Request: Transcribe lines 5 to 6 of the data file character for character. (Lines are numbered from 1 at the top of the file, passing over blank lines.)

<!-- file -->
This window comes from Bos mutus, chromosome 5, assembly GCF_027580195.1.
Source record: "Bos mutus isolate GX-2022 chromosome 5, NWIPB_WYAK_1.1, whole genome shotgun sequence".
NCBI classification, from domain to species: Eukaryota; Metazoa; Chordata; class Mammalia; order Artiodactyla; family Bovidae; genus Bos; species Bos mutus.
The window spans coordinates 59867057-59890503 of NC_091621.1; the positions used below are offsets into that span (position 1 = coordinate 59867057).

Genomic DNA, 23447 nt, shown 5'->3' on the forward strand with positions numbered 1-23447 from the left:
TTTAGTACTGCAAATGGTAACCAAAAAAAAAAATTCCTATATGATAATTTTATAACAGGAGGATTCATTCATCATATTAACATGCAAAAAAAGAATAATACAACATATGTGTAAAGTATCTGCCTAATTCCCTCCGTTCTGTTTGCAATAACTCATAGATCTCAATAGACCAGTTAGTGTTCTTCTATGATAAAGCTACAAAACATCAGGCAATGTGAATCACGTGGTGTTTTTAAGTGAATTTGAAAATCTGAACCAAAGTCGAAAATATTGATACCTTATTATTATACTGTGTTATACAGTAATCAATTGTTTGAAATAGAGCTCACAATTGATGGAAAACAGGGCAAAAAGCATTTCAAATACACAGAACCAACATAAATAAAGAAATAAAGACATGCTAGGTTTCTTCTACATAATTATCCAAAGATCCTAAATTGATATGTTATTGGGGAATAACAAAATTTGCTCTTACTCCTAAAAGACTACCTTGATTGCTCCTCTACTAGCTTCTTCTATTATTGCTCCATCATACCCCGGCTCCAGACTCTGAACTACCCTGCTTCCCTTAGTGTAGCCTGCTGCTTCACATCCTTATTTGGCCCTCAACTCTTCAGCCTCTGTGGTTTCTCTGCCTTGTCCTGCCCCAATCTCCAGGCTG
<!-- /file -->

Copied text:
Genomic DNA, 23447 nt, shown 5'->3' on the forward strand with positions numbered 1-23447 from the left:
TTTAGTACTGCAAATGGTAACCAAAAAAAAAAATTCCTATATGATAATTTTATAACAGGAGGATTCATTCATCATATTAACATGCAAAAAAAGAATAATACAACATATGTGTAAAGTATCTGCCTAATTCCCTCCGTTCTGTTTGCAATAACTCATAGATCTCAATAGACCAGTTAGTGTTCTTCTATGATAAAGCTACAAAACATCAGGCAATGTGAATCACGTGGTGTTTTTAAGTGAATTTGAAAATCTGAACCAAAGTCGAAAATATTGATACCTTATTATTATACTGTGTTATACAGTAATCAATTGTTTGAAATAGAGCTCACAATTGATGGAAAACAGGGCAAAAAGCATTTCAAATACACAGAACCAACATAAATAAAGAAATAAAGACATGCTAGGTTTCTTCTACATAATTATCCAAAGATCCTAAATTGATATGTTATTGGGGAATAACAAAATTTGCTCTTACTCCTAAAAGACTACCTTGATTGCTCCTCTACTAGCTTCTTCTATTATTGCTCCATCATACCCCGGCTCCAGACTCTGAACTACCCTGCTTCCCTTAGTGTAGCCTGCTGCTTCACATCCTTATTTGGCCCTCAACTCTTCAGCCTCTGTGGTTTCTCTGCCTTGTCCTGCCCCAATCTCCAGGCTG